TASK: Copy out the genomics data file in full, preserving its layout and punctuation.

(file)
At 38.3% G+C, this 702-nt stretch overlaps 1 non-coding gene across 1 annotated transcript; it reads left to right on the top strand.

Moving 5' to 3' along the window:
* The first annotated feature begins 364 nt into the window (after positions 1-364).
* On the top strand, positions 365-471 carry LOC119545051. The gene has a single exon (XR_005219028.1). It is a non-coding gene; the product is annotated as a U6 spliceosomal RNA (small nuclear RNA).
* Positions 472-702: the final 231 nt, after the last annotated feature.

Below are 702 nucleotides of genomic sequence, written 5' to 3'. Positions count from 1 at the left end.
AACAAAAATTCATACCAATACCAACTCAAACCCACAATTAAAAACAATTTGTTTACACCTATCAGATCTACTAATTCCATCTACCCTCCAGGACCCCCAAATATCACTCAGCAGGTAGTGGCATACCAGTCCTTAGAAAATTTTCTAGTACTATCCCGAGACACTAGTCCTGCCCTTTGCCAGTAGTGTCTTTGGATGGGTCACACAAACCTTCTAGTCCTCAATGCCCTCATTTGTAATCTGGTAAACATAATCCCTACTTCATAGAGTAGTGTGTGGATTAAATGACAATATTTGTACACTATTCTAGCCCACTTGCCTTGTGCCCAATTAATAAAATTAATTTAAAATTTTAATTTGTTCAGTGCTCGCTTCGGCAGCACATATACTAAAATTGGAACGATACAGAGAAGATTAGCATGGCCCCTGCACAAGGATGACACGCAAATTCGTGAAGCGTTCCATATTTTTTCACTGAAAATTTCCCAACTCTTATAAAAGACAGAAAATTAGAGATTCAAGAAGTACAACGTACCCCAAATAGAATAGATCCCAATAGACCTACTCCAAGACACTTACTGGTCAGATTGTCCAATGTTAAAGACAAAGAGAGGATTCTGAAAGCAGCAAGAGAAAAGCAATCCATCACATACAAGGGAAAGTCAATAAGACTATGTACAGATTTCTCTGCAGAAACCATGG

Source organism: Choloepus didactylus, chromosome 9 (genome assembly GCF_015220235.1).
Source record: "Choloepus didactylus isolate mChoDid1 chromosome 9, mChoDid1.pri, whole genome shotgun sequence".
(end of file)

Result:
At 38.3% G+C, this 702-nt stretch overlaps 1 non-coding gene across 1 annotated transcript; it reads left to right on the top strand.

Moving 5' to 3' along the window:
* The first annotated feature begins 364 nt into the window (after positions 1-364).
* On the top strand, positions 365-471 carry LOC119545051. The gene has a single exon (XR_005219028.1). It is a non-coding gene; the product is annotated as a U6 spliceosomal RNA (small nuclear RNA).
* Positions 472-702: the final 231 nt, after the last annotated feature.

Below are 702 nucleotides of genomic sequence, written 5' to 3'. Positions count from 1 at the left end.
AACAAAAATTCATACCAATACCAACTCAAACCCACAATTAAAAACAATTTGTTTACACCTATCAGATCTACTAATTCCATCTACCCTCCAGGACCCCCAAATATCACTCAGCAGGTAGTGGCATACCAGTCCTTAGAAAATTTTCTAGTACTATCCCGAGACACTAGTCCTGCCCTTTGCCAGTAGTGTCTTTGGATGGGTCACACAAACCTTCTAGTCCTCAATGCCCTCATTTGTAATCTGGTAAACATAATCCCTACTTCATAGAGTAGTGTGTGGATTAAATGACAATATTTGTACACTATTCTAGCCCACTTGCCTTGTGCCCAATTAATAAAATTAATTTAAAATTTTAATTTGTTCAGTGCTCGCTTCGGCAGCACATATACTAAAATTGGAACGATACAGAGAAGATTAGCATGGCCCCTGCACAAGGATGACACGCAAATTCGTGAAGCGTTCCATATTTTTTCACTGAAAATTTCCCAACTCTTATAAAAGACAGAAAATTAGAGATTCAAGAAGTACAACGTACCCCAAATAGAATAGATCCCAATAGACCTACTCCAAGACACTTACTGGTCAGATTGTCCAATGTTAAAGACAAAGAGAGGATTCTGAAAGCAGCAAGAGAAAAGCAATCCATCACATACAAGGGAAAGTCAATAAGACTATGTACAGATTTCTCTGCAGAAACCATGG

Source organism: Choloepus didactylus, chromosome 9 (genome assembly GCF_015220235.1).
Source record: "Choloepus didactylus isolate mChoDid1 chromosome 9, mChoDid1.pri, whole genome shotgun sequence".